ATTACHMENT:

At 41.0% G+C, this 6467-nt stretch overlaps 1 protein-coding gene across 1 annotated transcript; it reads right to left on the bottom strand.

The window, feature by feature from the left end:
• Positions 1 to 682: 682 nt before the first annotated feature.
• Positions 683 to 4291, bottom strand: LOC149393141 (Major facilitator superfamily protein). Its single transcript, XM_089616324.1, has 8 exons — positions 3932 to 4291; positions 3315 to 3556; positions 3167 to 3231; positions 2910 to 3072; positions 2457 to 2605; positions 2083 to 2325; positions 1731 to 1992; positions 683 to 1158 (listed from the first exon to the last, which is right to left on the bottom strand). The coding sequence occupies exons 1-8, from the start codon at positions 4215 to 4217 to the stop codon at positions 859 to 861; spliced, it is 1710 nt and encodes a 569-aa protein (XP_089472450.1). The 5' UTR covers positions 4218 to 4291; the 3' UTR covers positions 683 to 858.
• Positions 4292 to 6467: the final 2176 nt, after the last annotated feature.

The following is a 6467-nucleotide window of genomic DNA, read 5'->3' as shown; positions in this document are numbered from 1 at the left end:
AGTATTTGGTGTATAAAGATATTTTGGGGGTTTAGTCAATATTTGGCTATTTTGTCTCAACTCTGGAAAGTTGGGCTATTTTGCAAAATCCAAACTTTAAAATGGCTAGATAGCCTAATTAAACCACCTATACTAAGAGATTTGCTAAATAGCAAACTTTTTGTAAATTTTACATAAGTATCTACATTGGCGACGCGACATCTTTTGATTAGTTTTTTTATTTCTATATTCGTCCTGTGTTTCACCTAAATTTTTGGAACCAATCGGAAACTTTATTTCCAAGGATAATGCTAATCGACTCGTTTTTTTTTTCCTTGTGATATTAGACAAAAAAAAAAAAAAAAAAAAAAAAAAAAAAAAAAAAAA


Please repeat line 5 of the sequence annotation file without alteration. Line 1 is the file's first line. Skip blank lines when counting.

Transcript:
• Positions 4292 to 6467: the final 2176 nt, after the last annotated feature.